Nickel and Dimed: On (Not) Getting by in America

by Barbara Ehrenreich

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In Nickel and Dimed, why does Ehrenreich choose a personal voice over a detached voice?

Quick answer:

Ehrenreich's personal voice is vital to the success of "Nickel and Dimed" because it makes the book more interesting and allows for a deeper connection with the reader.

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Nickel and Dimed is Barbara Ehrenreich's 1996 experiment of pretending to be a poor person and trying to subsist on entry-level jobs. While her study was not scientific and contained several assumptive errors (working backwards from a conclusion being the biggest) her account is a deeply personal one, and very informative about both her own attitudes and about working conditions at the time of writing (the book is about sixteen years out-of-date).

Many articles and books about poverty take a scientific, detached approach, heavy on statistics, but since Ehrenreich performed the experiment herself, she wrote the book as a first-person narrative. This gives the reader a better emotional connection to the story and the people she meets; instead of listing numbers and facts, she goes into detail about the conditions her colleagues live in, and how they are dealing with the stress and difficulties of living on minimum wage. A more dispassionate approach would leave the reader bored. By singling out and humanizing the people in her story, she allows the reader to understand and sympathize with them in a way that cannot be matched by statistics; people tend to ignore numbers because they cannot relate to them.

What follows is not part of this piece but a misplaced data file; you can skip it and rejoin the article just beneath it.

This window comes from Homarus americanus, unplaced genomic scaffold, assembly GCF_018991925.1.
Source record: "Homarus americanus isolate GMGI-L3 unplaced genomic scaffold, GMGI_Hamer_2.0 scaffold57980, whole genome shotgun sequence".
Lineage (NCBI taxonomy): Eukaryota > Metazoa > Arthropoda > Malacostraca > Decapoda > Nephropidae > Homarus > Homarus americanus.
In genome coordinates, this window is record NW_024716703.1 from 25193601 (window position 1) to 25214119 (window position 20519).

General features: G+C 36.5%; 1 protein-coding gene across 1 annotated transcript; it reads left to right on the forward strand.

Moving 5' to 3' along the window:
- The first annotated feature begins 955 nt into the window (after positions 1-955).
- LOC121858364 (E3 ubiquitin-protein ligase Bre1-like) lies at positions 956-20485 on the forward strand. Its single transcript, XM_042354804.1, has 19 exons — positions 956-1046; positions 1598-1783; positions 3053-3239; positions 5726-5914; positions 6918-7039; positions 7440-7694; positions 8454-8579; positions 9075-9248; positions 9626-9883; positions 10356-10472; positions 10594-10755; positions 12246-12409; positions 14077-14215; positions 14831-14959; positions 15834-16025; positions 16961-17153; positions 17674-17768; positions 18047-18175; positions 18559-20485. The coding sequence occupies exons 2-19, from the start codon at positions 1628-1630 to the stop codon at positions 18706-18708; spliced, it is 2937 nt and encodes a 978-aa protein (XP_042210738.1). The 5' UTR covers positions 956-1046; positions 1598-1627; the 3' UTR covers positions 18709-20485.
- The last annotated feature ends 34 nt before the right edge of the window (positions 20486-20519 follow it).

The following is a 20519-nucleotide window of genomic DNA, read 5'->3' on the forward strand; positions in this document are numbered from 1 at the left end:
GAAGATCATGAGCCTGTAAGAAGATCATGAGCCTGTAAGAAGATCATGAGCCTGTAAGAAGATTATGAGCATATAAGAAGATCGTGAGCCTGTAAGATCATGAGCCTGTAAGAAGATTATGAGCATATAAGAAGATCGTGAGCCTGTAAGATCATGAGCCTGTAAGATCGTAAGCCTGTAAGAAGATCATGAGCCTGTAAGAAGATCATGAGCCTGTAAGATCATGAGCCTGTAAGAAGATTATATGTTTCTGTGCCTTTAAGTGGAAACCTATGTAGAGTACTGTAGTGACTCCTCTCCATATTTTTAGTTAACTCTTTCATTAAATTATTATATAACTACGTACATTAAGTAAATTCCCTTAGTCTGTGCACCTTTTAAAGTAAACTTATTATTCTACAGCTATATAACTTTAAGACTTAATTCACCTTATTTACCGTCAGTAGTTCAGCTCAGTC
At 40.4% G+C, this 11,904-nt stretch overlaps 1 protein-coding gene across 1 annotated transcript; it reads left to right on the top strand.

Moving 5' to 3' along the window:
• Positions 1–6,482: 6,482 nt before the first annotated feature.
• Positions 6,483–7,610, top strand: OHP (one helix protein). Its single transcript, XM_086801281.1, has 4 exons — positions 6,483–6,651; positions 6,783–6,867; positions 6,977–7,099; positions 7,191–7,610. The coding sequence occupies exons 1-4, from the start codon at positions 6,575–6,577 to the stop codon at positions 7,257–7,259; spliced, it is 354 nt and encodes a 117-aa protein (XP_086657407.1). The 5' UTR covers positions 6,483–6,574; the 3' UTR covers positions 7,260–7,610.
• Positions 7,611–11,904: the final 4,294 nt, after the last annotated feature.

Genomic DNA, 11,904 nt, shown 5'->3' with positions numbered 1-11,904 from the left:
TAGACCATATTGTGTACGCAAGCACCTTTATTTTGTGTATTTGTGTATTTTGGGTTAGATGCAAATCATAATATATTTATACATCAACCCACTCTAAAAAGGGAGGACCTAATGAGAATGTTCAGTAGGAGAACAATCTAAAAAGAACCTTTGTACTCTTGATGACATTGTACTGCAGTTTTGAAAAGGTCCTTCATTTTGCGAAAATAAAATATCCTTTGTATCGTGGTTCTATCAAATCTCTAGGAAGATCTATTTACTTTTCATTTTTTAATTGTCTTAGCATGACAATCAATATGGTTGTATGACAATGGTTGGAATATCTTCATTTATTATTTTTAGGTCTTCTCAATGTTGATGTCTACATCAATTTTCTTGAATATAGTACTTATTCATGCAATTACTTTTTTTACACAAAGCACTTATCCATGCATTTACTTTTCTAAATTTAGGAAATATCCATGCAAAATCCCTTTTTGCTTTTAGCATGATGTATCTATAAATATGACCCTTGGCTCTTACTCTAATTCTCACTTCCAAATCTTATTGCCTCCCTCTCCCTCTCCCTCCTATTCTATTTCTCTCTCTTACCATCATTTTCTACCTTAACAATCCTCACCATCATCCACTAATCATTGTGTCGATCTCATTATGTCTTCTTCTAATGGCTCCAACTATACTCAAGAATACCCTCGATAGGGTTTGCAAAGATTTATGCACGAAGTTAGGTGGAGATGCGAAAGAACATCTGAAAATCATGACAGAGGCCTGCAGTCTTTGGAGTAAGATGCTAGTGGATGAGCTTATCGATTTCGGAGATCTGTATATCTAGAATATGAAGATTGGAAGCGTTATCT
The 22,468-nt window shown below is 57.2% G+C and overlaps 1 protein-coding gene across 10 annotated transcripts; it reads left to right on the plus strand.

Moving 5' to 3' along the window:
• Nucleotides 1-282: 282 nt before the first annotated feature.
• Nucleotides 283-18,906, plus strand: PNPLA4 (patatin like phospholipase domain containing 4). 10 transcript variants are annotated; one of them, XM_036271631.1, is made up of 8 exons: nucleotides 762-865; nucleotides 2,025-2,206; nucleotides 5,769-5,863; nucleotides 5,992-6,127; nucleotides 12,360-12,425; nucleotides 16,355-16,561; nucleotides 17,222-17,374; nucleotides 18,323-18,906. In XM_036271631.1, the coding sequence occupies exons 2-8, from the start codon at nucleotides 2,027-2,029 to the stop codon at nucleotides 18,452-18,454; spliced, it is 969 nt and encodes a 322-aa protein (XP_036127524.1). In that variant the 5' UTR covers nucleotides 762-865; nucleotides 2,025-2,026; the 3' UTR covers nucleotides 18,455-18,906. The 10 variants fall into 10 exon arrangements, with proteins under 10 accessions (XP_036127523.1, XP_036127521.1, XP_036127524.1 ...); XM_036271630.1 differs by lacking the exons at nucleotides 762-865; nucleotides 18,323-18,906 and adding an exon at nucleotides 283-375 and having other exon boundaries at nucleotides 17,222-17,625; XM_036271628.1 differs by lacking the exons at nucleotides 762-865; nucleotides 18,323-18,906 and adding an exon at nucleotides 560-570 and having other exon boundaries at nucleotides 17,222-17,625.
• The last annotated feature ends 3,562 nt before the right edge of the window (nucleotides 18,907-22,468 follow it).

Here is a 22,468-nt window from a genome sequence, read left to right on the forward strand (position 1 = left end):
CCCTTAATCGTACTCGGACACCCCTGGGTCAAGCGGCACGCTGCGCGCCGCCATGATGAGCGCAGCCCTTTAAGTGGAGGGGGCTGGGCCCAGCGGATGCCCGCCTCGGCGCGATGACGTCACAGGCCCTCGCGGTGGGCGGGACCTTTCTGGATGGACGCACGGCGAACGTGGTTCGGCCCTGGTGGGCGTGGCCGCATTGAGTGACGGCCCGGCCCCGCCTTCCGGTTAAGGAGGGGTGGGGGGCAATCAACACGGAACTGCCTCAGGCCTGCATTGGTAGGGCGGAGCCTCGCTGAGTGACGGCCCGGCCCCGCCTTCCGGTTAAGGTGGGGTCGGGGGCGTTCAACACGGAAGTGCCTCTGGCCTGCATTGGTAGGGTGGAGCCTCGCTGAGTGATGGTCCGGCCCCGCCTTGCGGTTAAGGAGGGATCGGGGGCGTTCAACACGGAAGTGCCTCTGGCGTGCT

Ehrenreich's active, personal voice is therefore vital to the success of the book. Since it is almost entirely the subjective experience of one person, the book must be engaging to read or its message will be lost.

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